Joseph Schwerha, MD, MPH, professor in the Department of Environmental and Occupational Health (EOH) from 1998-2009, and director of Occupational Medicine Residency and the Certificate in Public Health Preparedness and Disaster Response, died suddenly on April 27, 2011, at age 72.
Most recently, he was adjunct professor of EOH, consultant in occupational and environmental medicine and clinical professor of community medicine at West Virginia University and on the staff at Jefferson Hospital in the occupational medicine department. Schwerha was an international leading authority on the clinical practice and science of occupational medicine and was a well-recognized educator and mentor in this subspecialty.
Schwerha earned his undergraduate degree in chemistry from University of Pittsburgh, MPH in environmental health and industrial hygiene from University of Michigan and MD from West Virginia University. He was board certified in occupational medicine. He served as general manager of health sciences and corporate medical director of U.S. Steel, having worldwide responsibility for medical, safety, industrial hygiene, worker’s compensation, self insurance, employee assistance programs, and family medical centers.
After his retirement from U.S. Steel, he joined EOH and was the principal investigator of a long-standing training grant from National Institute of Occupational Safety and Health and an active collaborator in occupational and community-based environmental health studies. He served on international committees and boards including the National Academy Sciences, the International Iron Steel Institute, the American College of Occupational and Environmental Medicine, and the editorial board of the Journal of Occupational and Environmental Medicine.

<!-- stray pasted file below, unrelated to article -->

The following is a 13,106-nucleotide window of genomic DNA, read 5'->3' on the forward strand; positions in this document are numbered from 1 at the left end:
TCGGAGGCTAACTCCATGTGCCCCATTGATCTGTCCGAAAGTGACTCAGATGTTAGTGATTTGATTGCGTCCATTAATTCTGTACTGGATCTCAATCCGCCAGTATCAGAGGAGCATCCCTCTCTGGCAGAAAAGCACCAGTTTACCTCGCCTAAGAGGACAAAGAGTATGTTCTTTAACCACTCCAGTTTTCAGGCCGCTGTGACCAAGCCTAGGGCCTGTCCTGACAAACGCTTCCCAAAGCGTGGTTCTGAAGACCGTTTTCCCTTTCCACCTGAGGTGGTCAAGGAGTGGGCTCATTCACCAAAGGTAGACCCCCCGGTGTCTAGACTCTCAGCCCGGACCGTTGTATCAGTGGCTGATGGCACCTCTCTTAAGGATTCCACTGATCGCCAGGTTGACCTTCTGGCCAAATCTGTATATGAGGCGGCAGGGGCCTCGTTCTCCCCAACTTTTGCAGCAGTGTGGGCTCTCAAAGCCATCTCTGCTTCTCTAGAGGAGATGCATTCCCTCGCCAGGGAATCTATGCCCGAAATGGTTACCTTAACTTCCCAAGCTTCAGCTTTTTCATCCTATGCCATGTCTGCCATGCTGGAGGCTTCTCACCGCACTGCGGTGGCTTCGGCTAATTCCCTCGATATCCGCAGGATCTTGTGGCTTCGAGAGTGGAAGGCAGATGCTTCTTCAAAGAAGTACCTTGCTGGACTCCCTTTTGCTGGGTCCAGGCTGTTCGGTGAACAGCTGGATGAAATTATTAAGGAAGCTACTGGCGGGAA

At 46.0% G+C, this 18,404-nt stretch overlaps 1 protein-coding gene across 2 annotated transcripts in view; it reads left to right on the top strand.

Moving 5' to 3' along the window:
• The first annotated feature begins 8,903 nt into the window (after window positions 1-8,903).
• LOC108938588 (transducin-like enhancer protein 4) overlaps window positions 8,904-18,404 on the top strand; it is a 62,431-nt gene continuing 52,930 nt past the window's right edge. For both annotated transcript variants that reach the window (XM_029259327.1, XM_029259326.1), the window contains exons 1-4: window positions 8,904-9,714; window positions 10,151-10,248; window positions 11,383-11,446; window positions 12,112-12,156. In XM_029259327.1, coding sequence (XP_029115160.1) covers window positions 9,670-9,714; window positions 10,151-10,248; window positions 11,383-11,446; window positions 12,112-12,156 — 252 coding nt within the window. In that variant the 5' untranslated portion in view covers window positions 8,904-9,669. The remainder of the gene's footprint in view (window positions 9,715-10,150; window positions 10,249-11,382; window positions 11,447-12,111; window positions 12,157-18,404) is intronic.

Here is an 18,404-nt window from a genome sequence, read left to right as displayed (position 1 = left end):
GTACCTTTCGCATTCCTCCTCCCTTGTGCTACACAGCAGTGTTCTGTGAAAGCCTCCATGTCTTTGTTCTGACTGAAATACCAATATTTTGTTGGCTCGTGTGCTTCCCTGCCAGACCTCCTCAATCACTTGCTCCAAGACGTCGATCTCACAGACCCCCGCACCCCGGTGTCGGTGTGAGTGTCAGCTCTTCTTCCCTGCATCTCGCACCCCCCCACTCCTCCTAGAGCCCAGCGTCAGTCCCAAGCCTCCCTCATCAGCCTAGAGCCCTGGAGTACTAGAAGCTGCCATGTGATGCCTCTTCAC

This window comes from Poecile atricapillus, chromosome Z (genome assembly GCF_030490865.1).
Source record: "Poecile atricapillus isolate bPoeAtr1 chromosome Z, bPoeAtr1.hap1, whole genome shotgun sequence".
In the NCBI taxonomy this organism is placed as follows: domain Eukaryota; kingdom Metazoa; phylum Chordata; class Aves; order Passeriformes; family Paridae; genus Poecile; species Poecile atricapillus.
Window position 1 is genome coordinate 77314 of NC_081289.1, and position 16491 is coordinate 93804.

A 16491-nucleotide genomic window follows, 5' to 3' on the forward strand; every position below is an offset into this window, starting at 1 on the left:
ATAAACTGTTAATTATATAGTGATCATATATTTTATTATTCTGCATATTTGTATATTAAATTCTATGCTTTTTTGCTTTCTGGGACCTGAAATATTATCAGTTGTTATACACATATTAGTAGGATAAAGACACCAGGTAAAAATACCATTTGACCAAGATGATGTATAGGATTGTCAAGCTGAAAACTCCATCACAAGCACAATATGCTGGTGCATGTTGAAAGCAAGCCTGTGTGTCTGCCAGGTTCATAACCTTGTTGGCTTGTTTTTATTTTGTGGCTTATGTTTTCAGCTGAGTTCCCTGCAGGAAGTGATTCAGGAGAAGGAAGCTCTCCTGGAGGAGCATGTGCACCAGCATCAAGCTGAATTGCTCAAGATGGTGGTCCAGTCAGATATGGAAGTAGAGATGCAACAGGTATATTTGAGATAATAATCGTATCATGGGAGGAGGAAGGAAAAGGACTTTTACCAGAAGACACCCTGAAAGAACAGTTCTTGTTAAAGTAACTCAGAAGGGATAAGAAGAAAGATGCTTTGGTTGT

He was the 2005 recipient of the Knudsen Award from the American College of Occupational and Environmental Medicine. With the help of numerous colleagues in Southwestern Pennsylvania, Schwerha ran and directed a long-standing, board-certified residency in occupational medicine that attracted medically trained individuals from a variety of specialties throughout the United States and internationally. He devoted considerable effort and time in formal instruction and providing contemporary and relevant practical and medical experiences and had an enviable record of accomplishments in placing his trainees in academic, governmental, and private positions. His thoughtfulness and professionalism led to longstanding interactions with former trainees and colleagues. Schwerha readily shared his personal stories and his devotion to and pride in his large family, and interjected this major facet of his life in a motivating and collegial fashion in his training and administrative efforts.